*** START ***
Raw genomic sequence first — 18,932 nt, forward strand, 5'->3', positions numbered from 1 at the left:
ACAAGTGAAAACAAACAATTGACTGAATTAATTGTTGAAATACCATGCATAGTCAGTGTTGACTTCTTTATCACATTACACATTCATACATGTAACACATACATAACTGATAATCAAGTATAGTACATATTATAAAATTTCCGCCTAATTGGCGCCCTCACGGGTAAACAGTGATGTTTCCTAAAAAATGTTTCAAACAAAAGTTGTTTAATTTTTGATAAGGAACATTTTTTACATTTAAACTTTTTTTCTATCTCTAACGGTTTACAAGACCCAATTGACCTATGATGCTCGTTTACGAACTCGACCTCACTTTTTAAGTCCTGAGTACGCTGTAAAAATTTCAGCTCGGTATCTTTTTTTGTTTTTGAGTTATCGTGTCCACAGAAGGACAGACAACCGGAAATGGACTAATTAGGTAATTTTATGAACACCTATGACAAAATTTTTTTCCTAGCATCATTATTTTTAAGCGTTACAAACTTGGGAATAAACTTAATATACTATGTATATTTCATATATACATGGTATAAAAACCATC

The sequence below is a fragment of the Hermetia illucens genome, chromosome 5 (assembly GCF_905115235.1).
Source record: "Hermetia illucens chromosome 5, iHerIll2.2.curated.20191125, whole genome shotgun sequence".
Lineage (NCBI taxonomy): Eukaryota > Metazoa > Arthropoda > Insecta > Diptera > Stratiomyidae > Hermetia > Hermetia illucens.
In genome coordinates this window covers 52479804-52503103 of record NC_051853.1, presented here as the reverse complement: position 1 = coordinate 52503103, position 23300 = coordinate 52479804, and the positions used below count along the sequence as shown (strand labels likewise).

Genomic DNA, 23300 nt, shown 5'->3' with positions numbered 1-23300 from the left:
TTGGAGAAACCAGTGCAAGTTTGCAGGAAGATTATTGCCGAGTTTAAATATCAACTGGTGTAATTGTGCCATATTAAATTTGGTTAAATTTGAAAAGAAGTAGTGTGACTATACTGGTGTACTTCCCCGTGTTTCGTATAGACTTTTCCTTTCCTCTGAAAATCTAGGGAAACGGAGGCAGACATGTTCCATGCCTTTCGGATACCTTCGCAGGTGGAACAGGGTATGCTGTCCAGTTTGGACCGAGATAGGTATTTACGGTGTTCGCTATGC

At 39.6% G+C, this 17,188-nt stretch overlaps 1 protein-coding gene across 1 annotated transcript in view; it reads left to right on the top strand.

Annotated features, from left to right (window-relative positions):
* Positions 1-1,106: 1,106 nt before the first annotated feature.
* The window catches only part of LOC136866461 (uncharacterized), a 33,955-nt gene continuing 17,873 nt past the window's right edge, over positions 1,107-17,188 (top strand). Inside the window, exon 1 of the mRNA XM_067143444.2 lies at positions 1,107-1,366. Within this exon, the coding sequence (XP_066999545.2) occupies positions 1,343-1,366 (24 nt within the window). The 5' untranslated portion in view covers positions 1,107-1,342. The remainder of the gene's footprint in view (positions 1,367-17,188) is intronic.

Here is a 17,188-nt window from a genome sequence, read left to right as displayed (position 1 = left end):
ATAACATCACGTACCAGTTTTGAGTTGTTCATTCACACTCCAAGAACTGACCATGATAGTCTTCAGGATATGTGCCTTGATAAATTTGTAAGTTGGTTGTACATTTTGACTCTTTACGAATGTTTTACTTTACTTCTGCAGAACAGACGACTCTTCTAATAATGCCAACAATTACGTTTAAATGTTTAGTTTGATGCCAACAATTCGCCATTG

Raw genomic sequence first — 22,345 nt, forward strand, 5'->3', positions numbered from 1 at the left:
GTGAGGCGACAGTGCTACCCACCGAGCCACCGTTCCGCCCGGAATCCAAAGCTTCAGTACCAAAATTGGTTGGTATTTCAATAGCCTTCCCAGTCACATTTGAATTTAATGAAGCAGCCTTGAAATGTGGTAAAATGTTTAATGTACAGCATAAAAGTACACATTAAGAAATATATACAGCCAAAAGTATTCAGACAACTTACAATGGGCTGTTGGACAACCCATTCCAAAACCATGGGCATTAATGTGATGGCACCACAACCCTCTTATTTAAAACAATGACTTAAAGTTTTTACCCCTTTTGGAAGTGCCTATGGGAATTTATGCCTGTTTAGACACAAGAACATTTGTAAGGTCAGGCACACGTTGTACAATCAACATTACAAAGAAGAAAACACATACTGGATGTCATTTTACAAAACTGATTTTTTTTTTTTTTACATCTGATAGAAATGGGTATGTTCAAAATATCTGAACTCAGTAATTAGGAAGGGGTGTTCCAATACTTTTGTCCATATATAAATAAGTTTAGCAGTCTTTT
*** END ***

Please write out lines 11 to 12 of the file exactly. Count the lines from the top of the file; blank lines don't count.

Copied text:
* Positions 1-1,106: 1,106 nt before the first annotated feature.
* The window catches only part of LOC136866461 (uncharacterized), a 33,955-nt gene continuing 17,873 nt past the window's right edge, over positions 1,107-17,188 (top strand). Inside the window, exon 1 of the mRNA XM_067143444.2 lies at positions 1,107-1,366. Within this exon, the coding sequence (XP_066999545.2) occupies positions 1,343-1,366 (24 nt within the window). The 5' untranslated portion in view covers positions 1,107-1,342. The remainder of the gene's footprint in view (positions 1,367-17,188) is intronic.